Olivia Cooke

Universal Pictures

The idea of playing with an Ouija board never seems to end well. People are accused of cheating or someone actually thinks they have made contact, and the board becomes a frightening vessel instead of a silly board game. Director Stiles White‘s Ouija attempts to dive into this mystery and show whether or not the board really is something to fear. Debbie (Shelley Hennig) seems to have a thing for Ouija boards, but when she is found dead in her home the apparent victim of suicide her best friend Laine (Olivia Cooke) becomes obsessed with figuring out what really happened. When Laine finds the tattered, old Ouija board in Debbie’s room, she decides to gather their friends to play the game in Debbie’s newly-vacant house to see if they can contact Debbie for answers and hopefully closure. However the moment the group begins playing the game, things start to unravel and it becomes clear that while they are definitely getting in contact with someone, it may not be their friend. After their initial game, each member of the group starts seeing the same ominous message that was spelled out on the board, and Ouija quickly becomes a race to figure what they have unearthed before their entire group is killed off in not-so grisly fashion.


Bates Motel

Bates Motel still remains a surprising success. Not only in terms of ratings, but its quality. A prequel to Psycho showing a young Norman Bates (Freddie Highmore) sounded like a joke a few years ago, the kind of idea doomed to fail. But the first season turned out to be a highly enjoyable show. Vera Farmiga does consistently great work, Highmore is good fun, and, every once in a while, there’s some genuinely good drama, thanks to Norma Bates, who’s the heart and soul of the show. Unfortunately, there was s a slight drop in quality with season two. Bates Motel is at its best when it’s just Norma and Norman getting through problems or the never-ending trope of the nerdy kid going after “the cool girl” when the right one is there all along: Emma (Olivia Cooke). Once Norman starts watching High School movies, hopefully he’ll smarten up. Where the show began to falter was the all-too-heavy focus on the town’s drug war.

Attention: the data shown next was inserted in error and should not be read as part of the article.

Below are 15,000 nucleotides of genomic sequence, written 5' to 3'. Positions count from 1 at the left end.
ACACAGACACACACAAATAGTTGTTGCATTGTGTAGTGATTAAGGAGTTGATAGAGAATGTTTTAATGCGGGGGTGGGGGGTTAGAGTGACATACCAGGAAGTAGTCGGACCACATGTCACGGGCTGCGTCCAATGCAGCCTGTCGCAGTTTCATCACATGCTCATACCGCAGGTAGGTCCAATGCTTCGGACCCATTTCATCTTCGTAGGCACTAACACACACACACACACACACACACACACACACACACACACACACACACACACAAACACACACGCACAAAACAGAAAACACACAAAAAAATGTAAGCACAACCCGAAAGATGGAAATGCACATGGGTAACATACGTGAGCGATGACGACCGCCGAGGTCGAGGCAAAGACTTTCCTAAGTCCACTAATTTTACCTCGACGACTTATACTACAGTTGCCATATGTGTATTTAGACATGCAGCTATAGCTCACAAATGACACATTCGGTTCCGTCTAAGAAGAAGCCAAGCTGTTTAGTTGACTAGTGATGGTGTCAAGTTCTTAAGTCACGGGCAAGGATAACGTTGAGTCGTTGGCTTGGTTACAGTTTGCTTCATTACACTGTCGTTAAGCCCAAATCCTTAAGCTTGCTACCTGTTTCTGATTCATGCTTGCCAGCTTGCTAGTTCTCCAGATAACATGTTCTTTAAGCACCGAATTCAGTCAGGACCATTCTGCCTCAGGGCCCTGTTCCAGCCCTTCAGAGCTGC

A lot of independent sci-fi filmmakers aim to make feature-length episodes of The Twilight Zone with their work. Director William Eubanks has said this upfront about The Signal. This is not a flawed aim. But the problem is that none of these writers or directors are Rod Serling. They make films that read from their synopses like they could have come from the man, but their execution is often quite lacking. The Signal is no different in this regard. Brenton Thwaites, Olivia Cooke, and Beau Knapp play Nic, Haley, and Jonah, a trio of MIT students on a road trip to California. There is significant romantic friction between Nic and Haley, but all interpersonal concerns are tossed aside when the plot kicks in. When they take a detour to track down semi-legendary hacker “Nomad,” they get a billion times more than what they bargained for. Without dipping into spoilers, they have a catastrophic confrontation that ends in a collective blackout. Nic awakens in a sterile facility where all the staff refuses to remove hazmat suits. Scientist Damon (Laurence Fishburne) calmly interrogates him as to just what happened when they encountered Nomad. Twists begin to pile on as Nic seeks to escape and unravels what is going on.

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published: 01.30.2015
published: 01.30.2015
published: 01.29.2015
published: 01.28.2015

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